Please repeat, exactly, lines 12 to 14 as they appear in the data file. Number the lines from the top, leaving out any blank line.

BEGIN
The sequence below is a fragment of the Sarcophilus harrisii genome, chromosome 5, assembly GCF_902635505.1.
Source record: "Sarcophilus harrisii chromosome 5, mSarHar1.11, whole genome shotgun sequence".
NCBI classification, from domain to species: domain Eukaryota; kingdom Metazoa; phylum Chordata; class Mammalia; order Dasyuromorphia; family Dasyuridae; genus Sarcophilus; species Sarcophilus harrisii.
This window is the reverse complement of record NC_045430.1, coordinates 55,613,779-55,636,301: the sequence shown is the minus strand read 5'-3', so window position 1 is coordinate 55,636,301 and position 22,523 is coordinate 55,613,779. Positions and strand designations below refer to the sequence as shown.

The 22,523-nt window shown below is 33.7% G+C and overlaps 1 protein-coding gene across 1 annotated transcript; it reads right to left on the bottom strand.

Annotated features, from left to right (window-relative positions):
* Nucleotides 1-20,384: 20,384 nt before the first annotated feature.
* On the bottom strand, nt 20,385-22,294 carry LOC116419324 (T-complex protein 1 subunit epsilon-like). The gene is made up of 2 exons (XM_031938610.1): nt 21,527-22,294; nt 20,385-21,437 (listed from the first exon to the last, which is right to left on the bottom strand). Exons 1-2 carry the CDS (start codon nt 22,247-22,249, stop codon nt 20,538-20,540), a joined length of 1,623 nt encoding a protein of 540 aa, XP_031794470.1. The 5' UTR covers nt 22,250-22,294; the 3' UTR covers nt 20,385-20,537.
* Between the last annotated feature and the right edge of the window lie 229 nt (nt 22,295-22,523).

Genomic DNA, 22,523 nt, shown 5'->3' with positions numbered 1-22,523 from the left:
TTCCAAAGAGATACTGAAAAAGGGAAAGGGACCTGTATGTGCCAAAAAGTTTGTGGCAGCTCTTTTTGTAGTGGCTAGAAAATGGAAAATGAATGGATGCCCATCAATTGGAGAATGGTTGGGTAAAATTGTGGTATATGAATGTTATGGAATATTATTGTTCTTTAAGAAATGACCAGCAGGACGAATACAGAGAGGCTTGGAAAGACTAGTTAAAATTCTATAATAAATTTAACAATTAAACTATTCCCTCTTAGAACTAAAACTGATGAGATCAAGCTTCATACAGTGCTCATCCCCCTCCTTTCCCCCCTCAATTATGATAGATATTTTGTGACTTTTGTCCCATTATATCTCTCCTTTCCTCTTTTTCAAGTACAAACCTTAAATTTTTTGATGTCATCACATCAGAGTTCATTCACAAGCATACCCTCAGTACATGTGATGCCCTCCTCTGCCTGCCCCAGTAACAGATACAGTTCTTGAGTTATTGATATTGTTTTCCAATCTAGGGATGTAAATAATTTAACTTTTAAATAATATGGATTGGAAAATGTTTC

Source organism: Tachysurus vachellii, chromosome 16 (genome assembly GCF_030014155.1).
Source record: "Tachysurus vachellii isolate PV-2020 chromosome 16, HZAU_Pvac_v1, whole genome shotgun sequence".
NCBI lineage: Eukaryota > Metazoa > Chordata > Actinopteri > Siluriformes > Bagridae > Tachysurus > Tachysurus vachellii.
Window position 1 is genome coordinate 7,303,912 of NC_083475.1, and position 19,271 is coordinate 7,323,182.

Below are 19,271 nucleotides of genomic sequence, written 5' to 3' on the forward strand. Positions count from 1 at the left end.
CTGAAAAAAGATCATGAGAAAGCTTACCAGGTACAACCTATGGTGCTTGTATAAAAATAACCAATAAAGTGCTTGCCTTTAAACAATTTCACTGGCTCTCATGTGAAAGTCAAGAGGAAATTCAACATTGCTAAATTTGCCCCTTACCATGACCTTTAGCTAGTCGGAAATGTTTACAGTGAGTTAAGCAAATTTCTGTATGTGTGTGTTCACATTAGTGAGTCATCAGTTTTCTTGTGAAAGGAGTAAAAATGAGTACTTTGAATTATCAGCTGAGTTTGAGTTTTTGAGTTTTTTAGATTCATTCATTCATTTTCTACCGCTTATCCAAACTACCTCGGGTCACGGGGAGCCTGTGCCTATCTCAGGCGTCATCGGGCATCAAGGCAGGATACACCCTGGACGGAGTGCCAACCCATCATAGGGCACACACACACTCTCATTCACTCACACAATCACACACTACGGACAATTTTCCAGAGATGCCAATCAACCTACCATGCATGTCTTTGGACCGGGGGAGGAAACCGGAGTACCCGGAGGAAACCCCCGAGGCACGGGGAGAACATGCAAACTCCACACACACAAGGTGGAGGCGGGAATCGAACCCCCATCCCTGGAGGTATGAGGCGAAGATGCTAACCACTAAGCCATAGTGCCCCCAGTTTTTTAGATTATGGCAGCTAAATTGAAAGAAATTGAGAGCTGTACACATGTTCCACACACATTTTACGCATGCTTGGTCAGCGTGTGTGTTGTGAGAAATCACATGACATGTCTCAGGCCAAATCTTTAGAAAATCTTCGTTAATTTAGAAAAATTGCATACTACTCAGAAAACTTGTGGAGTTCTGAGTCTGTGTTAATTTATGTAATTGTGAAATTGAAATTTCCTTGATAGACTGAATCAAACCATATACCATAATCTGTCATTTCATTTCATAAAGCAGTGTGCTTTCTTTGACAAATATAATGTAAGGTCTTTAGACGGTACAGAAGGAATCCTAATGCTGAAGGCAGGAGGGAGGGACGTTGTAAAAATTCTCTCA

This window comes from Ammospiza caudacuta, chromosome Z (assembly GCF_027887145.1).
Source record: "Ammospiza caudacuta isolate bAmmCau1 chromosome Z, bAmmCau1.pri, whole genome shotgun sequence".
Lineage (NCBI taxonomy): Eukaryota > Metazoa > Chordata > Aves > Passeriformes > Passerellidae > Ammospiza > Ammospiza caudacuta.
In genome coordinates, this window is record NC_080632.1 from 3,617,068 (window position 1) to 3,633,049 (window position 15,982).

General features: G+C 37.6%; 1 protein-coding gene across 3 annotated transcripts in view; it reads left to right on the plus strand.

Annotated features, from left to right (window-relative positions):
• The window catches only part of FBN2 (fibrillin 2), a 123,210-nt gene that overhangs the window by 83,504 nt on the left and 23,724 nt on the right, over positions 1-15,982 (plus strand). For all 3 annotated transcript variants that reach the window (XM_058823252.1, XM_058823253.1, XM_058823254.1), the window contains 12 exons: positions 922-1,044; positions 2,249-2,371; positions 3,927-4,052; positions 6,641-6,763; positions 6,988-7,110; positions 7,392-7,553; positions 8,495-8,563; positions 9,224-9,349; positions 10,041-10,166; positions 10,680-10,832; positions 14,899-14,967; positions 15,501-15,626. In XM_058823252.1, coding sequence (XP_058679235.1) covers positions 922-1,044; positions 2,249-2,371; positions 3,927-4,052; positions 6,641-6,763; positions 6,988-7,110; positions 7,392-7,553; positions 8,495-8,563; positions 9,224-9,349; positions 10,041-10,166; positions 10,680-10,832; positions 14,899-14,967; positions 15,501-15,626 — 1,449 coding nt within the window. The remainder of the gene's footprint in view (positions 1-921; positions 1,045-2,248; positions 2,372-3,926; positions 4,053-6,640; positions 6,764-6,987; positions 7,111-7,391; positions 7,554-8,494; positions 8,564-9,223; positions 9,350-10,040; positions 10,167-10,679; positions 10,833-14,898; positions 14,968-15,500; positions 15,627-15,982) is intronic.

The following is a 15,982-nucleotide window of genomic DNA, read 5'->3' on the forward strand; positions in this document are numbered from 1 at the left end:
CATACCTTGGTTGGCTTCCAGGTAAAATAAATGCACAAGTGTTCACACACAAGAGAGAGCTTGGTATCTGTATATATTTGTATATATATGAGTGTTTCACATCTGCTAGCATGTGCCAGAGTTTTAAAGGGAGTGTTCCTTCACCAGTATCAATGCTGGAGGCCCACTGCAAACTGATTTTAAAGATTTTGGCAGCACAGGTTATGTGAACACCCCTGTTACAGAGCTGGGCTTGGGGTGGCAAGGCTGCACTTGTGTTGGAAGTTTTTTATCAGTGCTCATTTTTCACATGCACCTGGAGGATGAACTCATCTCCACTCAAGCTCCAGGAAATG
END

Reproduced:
Source organism: Tachysurus vachellii, chromosome 16 (genome assembly GCF_030014155.1).
Source record: "Tachysurus vachellii isolate PV-2020 chromosome 16, HZAU_Pvac_v1, whole genome shotgun sequence".
NCBI lineage: Eukaryota > Metazoa > Chordata > Actinopteri > Siluriformes > Bagridae > Tachysurus > Tachysurus vachellii.